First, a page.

The participants’ engagements should be on equal grounds. Hutchings rightly argues that “If what shapes the mode and outcome of dialogue is something beyond dialogue, then the value of dialogue itself comes into question”. These engagements may be in different forms, each of which can be a realization of power-knowledge nexus, from the meaning of dialogue to the meaning of truth, from concepts defining the field to epistemological and ontological assumptions taken for granted.
Of course these considerations have long been discussed in the field and the result has been the recognition of pluralism- meaning at least to de-monopolize knowledge/truth claims. This can be a good beginning. But its full realization in practice needs some practical steps including a sort of “affirmative action” or “positive discrimination,” as de-monopolization requires being able to present one’s ideas to others in the first place. For example, in terms of the chances for publication in well-known journals of the field, translation of the work already published in the native languages of non-English speaking IR scholars, and the like.
Then dialogue requires that participants’ approaches, conceptualizations, assumptions, etc. be listened to, evaluated, asked about, criticized, and discussed. But more than that, every participant has to be open to change his or her own approach, conceptualization, assumptions on the basis of that dialogue. If core-periphery dialogue is going to be similar to past experiences of “dialogue” in the field (for example, with Feminism) with a “continuing hegemony of mainstream understandings of the nature, point and purpose of dialogue”, then again nothing is going to shift “in terms of underlying ontological and epistemological assumptions”. This will result in a “ghettoization” of works from the periphery.
Let us take an example. Katzenstein looks for a more pluralist IR with a variety of “voices, questions, approaches, methods, and standards of what constitutes good work” and rightly suggests that “global IR will not converge on ‘common best practice.’ Instead the dialogue of global IR will serve the purpose of articulating and reinforcing rich diversities that will require more intellectual empathy and capacious thought.” Yet he speaks of “one shared language” that makes one hesitant about the limitations it might impose upon that plurality. Even within the “Western” IR, this shared language has been a matter of debate and may become an obstacle in West-non-West dialogue. If, for example, some IR scholars from the Islamic world do not accept the “secular” language of existing IR, that standard of “shared language” locates them outside of the community altogether, and makes any dialogue with them impossible. Perhaps it is better to go further and think of different paradigms in more Kuhnian terms that speak in different “languages,” and the dialogue among which may (at least, sometimes) need “translation”.
In practice one of the best places for dialogue is in IR publications. Yet, as in a fully Bohmian sense dialogue should be conducted with the physical presence of participants, one may suggest both ISA conventions as well as other conferences and workshops. As such dialogues work best in groups of twenty to forty people facing one another in a single circle,  particular arrangements can be envisaged in international conferences, seminars, and workshops to have panels with the intention of conducting a dialogue of civilizations.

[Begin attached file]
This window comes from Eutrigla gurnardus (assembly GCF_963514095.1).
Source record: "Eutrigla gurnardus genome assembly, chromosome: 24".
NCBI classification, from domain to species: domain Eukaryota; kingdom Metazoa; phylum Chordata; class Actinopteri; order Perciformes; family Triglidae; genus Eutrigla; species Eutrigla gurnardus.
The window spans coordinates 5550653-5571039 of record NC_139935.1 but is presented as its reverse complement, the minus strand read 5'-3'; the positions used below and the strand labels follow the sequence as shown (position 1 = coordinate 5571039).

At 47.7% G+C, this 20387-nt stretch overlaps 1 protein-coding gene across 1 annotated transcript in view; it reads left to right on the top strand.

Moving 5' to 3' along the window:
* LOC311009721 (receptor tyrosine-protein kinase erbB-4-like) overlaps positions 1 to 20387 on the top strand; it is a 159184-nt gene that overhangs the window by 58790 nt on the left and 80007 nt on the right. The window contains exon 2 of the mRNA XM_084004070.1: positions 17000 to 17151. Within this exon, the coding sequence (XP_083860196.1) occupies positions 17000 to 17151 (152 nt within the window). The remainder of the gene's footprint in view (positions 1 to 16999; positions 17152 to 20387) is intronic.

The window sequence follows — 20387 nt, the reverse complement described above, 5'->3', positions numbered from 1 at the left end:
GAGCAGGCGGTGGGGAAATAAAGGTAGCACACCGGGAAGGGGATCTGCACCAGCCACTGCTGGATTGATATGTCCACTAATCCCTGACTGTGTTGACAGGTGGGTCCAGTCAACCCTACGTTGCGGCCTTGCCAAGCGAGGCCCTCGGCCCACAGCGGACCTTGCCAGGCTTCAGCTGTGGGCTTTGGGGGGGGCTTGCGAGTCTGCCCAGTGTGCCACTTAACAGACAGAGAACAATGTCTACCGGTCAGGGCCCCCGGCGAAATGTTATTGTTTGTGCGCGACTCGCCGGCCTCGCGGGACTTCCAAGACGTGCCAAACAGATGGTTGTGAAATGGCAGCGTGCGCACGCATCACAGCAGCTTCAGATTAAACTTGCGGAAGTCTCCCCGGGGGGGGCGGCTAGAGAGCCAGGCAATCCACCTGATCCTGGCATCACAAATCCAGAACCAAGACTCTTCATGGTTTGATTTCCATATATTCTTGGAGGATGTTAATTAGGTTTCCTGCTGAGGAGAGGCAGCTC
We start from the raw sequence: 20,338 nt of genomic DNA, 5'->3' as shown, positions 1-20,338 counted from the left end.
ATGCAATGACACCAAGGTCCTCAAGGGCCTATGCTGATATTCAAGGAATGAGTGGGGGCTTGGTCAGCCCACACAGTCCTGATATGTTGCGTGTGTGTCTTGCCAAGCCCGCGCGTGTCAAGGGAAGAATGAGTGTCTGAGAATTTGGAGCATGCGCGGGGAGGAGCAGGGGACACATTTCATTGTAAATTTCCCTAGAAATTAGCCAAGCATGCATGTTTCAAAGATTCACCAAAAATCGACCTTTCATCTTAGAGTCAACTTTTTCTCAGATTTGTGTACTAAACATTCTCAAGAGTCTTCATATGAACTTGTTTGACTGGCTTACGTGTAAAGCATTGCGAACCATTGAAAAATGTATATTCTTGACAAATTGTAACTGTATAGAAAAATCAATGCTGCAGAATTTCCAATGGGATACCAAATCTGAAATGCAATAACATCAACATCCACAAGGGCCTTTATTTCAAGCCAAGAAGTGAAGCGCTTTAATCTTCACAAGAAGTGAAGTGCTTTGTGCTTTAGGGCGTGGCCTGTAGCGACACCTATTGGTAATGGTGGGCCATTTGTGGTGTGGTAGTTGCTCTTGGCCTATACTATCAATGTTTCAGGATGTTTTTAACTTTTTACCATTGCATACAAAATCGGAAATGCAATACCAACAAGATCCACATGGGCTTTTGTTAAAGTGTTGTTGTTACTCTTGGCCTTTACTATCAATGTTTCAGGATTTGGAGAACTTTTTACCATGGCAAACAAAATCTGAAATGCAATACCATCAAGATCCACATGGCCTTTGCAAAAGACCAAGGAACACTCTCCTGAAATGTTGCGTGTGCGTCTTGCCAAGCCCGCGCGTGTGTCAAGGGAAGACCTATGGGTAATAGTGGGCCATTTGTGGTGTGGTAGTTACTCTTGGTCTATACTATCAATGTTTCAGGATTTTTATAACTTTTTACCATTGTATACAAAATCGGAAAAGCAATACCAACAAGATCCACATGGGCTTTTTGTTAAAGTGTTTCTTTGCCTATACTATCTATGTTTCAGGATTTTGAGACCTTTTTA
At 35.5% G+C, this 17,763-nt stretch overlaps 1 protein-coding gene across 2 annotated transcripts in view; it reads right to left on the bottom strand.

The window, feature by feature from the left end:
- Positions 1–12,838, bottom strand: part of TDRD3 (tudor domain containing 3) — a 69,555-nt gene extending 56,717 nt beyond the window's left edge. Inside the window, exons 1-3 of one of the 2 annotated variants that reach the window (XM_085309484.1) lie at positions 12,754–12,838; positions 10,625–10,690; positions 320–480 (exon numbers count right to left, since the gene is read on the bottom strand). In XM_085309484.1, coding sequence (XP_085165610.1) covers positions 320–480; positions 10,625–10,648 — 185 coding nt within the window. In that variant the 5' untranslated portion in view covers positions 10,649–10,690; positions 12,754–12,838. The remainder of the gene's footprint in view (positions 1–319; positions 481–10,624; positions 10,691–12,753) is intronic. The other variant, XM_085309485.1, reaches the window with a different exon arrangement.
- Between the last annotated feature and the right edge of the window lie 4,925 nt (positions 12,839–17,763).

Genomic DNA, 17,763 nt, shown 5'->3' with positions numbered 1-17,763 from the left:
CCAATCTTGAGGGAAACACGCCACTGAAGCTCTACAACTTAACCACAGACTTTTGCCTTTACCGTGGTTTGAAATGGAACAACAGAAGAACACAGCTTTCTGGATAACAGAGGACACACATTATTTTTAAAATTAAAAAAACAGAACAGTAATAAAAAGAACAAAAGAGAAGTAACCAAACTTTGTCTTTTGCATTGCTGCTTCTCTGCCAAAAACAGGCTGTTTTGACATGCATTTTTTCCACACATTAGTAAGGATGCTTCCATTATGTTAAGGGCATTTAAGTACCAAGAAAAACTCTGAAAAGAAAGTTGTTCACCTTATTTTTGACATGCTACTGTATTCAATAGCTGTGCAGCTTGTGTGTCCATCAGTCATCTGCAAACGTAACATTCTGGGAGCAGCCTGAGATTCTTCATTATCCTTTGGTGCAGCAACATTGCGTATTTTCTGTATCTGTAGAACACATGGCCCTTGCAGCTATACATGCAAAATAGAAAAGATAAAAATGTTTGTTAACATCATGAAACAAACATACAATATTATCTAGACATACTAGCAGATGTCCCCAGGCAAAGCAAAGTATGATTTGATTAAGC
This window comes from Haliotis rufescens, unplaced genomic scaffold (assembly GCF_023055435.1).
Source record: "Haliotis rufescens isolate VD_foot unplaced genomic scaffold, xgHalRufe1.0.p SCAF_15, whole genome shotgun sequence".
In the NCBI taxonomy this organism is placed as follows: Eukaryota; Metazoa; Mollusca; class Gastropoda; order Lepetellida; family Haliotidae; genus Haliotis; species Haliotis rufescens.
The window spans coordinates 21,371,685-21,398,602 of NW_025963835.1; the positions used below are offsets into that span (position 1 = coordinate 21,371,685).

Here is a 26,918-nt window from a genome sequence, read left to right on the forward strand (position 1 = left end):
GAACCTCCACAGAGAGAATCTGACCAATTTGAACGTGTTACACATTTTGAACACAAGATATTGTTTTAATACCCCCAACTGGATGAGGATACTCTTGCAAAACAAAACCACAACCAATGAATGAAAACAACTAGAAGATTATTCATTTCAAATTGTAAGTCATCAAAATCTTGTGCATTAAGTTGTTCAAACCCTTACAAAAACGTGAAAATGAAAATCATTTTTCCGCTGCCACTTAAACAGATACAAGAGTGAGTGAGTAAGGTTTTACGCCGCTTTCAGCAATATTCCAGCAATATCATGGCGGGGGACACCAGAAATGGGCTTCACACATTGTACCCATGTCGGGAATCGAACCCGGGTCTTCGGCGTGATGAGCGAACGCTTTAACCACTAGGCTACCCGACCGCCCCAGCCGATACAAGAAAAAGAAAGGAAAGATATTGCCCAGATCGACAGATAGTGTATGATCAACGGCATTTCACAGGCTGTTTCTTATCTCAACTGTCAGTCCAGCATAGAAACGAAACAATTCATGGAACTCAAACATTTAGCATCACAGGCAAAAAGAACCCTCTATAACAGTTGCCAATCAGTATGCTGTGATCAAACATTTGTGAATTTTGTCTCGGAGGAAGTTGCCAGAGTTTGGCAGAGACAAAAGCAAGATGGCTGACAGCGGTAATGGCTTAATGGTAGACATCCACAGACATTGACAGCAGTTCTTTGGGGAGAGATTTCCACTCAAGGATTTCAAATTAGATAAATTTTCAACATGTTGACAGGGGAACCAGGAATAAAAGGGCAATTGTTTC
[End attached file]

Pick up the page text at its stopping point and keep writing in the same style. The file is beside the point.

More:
4.2. What to expect from dialogue?
Civilization, when defined as “correspondence between material conditions of existence and inter-subjective meanings,” has epistemological and ontological elements that constitute the parameters of knowledge. Dialogue of civilizations can be seen as the basis for a non-ethnocentric International Relations by introducing new diversity to the field through alternative epistemologies, different ontologies, and various understandings of the subject matter of this field. But what does this diversity lead to?
In one understanding, as was mentioned, dialogue is intended to lead to some sort of (shared) “truth”. This seems to be the objective of the dialogue of civilizations as was envisaged by Khatami: “speaking and listening is a bilateral—or multilateral—effort aimed at reaching truth and understanding” (emphasis added). Yet here the basis of objectivity and truth should also be changed to a discursive/dialogical one. Khatami, not unlike Habermas, is critical of two positions of skepticism and monopolized understanding of truth and criticizes the dominant technical notion of knowledge that “leads to power instead of constraining power”. The difference between Habermas and Khatami is in former’s insistence on the necessity of a shared modern lifeworld for conducting dialogues. Khatami sees the capacity in all civilizations to find dialogues as a way to reach truth and he also sees much shared in human life to make speaking of (at least a minimum) shared lifeworld meaningful. What he does not take into account, however, is that ways of argumentation are not necessarily the same in various cultures. Therefore, what one finds persuasive in one culture might not make sense at all in another. And this is what makes dialogue across cultures with the aim of reaching truth somehow problematic. Here is where we need a sort of translation effort in dialogue.